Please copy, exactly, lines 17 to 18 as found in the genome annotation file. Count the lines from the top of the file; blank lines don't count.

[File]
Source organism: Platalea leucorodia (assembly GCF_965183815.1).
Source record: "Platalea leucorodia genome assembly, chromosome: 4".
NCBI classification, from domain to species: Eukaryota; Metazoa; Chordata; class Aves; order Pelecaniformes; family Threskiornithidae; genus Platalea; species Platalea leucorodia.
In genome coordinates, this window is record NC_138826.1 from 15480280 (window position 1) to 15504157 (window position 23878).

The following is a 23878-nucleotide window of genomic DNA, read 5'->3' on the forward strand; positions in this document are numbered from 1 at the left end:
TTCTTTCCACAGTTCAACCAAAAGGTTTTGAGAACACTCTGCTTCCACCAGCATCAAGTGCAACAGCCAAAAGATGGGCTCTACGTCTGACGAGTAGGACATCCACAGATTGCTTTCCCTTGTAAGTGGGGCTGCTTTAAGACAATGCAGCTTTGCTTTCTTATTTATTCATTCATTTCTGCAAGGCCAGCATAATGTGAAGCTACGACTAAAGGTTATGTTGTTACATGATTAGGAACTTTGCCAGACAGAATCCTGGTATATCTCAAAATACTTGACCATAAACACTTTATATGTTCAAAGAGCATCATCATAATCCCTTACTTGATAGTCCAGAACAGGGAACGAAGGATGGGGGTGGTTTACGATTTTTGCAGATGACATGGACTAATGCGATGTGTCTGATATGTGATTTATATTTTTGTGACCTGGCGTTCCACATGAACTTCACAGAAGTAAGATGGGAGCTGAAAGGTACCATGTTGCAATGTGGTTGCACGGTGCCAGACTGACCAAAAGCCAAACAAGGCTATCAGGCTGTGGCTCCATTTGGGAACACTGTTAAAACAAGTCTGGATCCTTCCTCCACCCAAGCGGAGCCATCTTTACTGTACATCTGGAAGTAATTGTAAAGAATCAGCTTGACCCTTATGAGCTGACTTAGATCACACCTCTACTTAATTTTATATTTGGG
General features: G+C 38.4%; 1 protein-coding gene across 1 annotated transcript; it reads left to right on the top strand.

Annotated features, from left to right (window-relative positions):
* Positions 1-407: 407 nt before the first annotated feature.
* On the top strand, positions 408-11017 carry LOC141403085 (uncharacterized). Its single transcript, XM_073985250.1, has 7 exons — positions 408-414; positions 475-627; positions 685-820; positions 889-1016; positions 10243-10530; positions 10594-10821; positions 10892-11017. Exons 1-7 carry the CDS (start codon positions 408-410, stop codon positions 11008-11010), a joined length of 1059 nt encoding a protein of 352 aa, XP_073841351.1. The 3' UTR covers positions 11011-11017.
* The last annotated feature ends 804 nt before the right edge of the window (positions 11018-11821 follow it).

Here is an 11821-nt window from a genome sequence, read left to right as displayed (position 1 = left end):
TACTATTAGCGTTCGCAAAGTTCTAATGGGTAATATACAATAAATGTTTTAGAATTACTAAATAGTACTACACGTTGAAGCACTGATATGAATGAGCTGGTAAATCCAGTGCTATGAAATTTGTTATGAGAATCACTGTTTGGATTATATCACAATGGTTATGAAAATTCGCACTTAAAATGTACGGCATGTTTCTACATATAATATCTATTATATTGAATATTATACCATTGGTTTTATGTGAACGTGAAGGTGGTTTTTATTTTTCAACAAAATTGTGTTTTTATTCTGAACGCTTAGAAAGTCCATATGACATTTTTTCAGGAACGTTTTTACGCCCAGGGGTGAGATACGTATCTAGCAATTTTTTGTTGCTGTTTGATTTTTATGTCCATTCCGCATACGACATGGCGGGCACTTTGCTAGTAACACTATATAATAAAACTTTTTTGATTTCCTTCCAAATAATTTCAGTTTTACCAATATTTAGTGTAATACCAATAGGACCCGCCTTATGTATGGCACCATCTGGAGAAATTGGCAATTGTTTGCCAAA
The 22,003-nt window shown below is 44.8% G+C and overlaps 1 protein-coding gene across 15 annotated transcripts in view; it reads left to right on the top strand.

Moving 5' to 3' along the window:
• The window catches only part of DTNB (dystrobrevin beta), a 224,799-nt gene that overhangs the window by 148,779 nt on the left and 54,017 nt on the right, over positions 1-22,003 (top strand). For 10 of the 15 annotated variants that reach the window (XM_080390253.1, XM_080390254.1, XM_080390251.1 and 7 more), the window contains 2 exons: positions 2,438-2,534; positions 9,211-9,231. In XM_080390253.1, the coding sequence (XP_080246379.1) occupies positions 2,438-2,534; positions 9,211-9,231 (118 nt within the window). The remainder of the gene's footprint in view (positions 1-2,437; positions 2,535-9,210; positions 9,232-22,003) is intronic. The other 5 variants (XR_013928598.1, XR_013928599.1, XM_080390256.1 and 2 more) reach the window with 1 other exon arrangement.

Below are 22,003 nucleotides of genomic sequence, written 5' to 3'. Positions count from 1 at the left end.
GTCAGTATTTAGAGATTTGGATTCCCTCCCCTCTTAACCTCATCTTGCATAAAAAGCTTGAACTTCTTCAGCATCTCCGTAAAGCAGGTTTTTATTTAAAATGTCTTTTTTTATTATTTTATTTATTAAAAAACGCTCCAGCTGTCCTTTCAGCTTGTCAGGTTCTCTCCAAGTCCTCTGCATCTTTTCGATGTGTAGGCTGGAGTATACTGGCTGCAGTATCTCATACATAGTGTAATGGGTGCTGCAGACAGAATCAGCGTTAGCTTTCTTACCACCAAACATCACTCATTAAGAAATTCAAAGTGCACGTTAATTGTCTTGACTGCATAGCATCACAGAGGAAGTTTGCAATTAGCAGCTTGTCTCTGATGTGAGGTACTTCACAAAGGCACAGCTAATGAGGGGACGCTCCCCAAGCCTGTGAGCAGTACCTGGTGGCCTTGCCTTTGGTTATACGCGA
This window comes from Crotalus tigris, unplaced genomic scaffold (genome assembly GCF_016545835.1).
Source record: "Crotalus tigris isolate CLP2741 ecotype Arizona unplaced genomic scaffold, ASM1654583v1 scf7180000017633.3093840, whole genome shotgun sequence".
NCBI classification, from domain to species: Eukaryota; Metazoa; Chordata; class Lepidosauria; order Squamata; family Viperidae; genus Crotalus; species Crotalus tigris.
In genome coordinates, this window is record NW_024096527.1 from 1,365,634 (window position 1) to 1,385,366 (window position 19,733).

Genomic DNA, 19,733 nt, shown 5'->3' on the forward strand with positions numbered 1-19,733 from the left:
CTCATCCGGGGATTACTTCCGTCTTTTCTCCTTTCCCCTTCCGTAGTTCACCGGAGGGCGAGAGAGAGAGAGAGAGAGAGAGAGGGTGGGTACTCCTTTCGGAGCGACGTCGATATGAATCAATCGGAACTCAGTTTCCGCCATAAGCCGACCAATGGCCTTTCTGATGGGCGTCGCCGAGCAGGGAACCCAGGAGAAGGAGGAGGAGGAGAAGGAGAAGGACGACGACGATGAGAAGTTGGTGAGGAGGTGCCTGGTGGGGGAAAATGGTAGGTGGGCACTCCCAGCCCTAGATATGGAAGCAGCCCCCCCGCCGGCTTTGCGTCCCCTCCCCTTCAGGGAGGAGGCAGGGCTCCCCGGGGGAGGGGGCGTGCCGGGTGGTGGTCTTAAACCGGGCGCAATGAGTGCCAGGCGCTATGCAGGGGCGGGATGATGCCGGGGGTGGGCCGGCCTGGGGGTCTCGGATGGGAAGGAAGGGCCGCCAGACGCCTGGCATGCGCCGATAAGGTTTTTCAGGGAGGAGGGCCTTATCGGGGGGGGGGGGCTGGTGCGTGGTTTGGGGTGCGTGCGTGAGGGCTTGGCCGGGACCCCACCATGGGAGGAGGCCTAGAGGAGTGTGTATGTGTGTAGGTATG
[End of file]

Below are 22,003 nucleotides of genomic sequence, written 5' to 3'. Positions count from 1 at the left end.
GTCAGTATTTAGAGATTTGGATTCCCTCCCCTCTTAACCTCATCTTGCATAAAAAGCTTGAACTTCTTCAGCATCTCCGTAAAGCAGGTTTTTATTTAAAATGTCTTTTTTTATTATTTTATTTATTAAAAAACGCTCCAGCTGTCCTTTCAGCTTGTCAGGTTCTCTCCAAGTCCTCTGCATCTTTTCGATGTGTAGGCTGGAGTATACTGGCTGCAGTATCTCATACATAGTGTAATGGGTGCTGCAGACAGAATCAGCGTTAGCTTTCTTACCACCAAACATCACTCATTAAGAAATTCAAAGTGCACGTTAATTGTCTTGACTGCATAGCATCACAGAGGAAGTTTGCAATTAGCAGCTTGTCTCTGATGTGAGGTACTTCACAAAGGCACAGCTAATGAGGGGACGCTCCCCAAGCCTGTGAGCAGTACCTGGTGGCCTTGCCTTTGGTTATACGCGA